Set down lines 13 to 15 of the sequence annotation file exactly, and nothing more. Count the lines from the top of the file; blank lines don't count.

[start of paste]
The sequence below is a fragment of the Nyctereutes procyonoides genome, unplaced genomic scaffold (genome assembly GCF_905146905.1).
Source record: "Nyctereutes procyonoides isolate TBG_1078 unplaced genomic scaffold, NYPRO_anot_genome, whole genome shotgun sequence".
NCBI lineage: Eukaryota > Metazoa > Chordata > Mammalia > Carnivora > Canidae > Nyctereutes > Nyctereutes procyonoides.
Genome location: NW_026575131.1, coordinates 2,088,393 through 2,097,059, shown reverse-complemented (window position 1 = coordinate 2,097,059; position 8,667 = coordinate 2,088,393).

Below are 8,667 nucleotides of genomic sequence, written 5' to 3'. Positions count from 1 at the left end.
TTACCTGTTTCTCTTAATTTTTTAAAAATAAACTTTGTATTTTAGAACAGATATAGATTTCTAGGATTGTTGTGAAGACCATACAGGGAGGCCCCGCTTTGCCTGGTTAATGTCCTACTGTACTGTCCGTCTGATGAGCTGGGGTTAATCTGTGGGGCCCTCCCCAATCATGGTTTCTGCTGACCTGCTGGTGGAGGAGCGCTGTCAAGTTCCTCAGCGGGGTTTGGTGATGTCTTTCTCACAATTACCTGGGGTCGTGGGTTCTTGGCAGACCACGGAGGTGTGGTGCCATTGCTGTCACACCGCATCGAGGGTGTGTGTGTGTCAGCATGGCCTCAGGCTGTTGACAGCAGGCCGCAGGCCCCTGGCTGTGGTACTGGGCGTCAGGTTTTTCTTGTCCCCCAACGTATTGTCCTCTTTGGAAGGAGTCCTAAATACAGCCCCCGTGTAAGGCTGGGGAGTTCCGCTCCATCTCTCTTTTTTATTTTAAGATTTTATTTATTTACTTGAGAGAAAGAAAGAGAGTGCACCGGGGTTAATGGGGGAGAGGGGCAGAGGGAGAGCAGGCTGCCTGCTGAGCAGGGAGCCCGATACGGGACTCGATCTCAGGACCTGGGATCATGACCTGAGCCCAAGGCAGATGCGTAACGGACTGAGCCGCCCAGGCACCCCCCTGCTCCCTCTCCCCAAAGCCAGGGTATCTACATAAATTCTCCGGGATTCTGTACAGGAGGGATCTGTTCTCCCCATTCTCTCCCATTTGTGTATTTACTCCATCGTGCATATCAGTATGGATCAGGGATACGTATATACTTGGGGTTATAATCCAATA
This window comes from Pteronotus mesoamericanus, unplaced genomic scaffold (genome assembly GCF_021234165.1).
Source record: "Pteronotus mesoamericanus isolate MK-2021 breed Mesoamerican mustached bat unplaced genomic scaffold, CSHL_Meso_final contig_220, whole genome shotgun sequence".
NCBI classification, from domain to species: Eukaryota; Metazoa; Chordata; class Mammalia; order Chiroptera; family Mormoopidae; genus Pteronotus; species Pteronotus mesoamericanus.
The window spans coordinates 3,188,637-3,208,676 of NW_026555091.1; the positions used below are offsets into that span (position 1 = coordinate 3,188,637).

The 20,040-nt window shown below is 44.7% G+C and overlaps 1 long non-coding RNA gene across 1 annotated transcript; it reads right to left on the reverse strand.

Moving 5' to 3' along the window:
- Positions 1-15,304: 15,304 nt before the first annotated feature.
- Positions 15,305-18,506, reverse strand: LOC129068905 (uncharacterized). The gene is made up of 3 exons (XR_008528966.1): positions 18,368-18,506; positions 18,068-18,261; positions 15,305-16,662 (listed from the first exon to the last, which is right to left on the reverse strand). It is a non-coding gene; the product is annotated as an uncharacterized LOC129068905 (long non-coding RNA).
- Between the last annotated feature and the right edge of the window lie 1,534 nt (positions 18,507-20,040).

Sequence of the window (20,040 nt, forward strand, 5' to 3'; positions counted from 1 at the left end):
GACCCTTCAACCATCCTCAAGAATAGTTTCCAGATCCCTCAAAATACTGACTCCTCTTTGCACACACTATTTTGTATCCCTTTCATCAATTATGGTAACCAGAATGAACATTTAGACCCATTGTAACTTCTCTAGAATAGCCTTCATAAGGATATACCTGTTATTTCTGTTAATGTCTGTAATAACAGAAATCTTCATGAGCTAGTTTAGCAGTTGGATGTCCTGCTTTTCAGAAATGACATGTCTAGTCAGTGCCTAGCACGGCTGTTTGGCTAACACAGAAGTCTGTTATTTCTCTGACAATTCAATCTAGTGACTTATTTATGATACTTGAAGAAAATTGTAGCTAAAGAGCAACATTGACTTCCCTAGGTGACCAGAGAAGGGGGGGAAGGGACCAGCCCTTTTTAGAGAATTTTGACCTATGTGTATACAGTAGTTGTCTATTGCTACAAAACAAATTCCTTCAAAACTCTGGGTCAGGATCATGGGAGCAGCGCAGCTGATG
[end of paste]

- Positions 1-15,304: 15,304 nt before the first annotated feature.
- Positions 15,305-18,506, reverse strand: LOC129068905 (uncharacterized). The gene is made up of 3 exons (XR_008528966.1): positions 18,368-18,506; positions 18,068-18,261; positions 15,305-16,662 (listed from the first exon to the last, which is right to left on the reverse strand). It is a non-coding gene; the product is annotated as an uncharacterized LOC129068905 (long non-coding RNA).
- Between the last annotated feature and the right edge of the window lie 1,534 nt (positions 18,507-20,040).